Reindeer in herds that darken the horizon. Lonesome mountains clad in red and yellow. Canada's greatest river delta, where the Mackenzie explodes into a thousand tendrils. High Arctic islands, tramped by muskoxen and encircled by whales. And proud peoples – the Gwich'in and Inuvialuit – following lifeways both timeless and new.
Weird and wonderful, the pingos of the Arctic coast are among the North’s best-loved attractions. Engorged by ice, these lofty domes swell from the shores of the Beaufort Sea, towering over the tundra. The second-highest pingo on Earth, 49-metre-high Ibyuk, is just on the outskirts of Tuktoyaktuk.
Possibly the North’s most iconic, most photographed structure, the Our Lady of Victory church in downtown Inuvik is a bleach-white cylinder capped by a silvery dome, imitating the Inuvialuit snow-houses of old. The inside features paintings by local artist Mona Thrasher.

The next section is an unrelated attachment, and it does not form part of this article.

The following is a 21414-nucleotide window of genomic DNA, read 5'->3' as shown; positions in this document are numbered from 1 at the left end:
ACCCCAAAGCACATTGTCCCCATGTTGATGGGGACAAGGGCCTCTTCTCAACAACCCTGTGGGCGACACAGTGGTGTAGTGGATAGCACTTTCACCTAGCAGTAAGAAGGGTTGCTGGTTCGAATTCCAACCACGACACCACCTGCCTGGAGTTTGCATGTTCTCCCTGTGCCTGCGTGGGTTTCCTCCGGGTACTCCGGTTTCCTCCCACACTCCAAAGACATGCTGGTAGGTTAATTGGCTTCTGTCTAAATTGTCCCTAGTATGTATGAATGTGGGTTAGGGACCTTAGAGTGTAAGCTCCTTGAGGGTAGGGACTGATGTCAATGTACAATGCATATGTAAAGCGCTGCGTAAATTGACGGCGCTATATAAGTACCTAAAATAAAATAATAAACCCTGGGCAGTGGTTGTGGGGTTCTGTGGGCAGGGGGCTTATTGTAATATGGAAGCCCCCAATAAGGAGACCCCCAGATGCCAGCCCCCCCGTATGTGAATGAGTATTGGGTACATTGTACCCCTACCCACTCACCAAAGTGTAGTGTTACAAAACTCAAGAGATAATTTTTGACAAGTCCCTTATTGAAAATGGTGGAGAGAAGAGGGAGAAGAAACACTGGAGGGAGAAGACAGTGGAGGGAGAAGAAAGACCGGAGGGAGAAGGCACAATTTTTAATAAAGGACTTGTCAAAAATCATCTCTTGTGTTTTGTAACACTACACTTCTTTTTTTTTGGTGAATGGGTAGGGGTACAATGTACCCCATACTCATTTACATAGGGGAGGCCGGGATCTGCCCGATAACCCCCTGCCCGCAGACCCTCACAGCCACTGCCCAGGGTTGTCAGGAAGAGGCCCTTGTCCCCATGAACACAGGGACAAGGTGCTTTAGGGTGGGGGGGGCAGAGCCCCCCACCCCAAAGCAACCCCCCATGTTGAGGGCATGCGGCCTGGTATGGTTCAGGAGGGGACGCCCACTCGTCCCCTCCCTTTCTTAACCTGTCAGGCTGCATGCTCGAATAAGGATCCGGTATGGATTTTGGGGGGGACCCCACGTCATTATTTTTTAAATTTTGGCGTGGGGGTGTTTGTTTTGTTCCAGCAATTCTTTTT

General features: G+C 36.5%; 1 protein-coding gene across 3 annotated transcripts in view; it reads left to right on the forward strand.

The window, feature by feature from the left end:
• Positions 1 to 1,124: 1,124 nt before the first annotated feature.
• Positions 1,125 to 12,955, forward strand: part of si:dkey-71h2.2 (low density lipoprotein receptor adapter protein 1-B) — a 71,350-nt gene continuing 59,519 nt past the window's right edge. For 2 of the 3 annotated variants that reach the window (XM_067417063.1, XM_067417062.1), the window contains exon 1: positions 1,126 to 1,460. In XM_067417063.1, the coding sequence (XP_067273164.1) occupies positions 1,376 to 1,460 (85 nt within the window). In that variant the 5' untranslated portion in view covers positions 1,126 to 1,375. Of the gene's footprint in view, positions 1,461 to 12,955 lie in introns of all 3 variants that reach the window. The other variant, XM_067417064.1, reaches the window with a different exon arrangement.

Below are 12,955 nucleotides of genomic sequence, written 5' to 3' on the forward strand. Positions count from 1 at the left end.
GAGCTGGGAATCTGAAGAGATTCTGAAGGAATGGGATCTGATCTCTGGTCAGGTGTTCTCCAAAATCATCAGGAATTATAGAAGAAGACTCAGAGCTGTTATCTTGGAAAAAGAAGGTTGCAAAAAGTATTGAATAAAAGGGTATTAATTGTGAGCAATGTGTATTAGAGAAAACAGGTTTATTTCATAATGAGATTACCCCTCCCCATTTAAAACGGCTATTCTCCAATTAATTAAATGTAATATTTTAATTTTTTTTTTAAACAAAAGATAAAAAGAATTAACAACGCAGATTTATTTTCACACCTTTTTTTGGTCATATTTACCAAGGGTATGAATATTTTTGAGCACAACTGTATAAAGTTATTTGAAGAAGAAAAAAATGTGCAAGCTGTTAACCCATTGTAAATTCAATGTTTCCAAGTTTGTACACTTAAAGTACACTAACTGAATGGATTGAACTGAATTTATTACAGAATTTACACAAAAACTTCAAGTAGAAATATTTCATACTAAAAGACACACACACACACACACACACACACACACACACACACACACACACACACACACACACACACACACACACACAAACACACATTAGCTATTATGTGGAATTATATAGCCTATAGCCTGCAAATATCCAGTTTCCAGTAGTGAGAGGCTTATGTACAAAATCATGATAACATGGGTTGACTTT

Driving the Dempster is pretty any time of year, but at the end of August it becomes a roadtrip through a day-glo wonderland. The tundra of the Richardson Range ignites with scorching reds and luminous yellows – a sweeping autumn kaleidoscope, transfixing to behold.
Where the North’s greatest river crowds toward the sea, it splinters into a skein of woods and waters – a labyrinthine estuary, supporting all manner of fish, fowl, whales, bears and caribou. This is also one of the North’s richest human landscapes, bustling with an ancient cultural tapestry. Tours are available from Inuvik and other Delta communities.
One of Canada's most remote national parks, Tuktut Nogait lies on the flanks of the Northwest Passage, protecting the calving grounds of Barrenlands caribou, along with Arctic char, wolves and a high density of raptors. The park is famous for the Hornaday River and its signature cascade, 23-metre-high La Roncière Falls.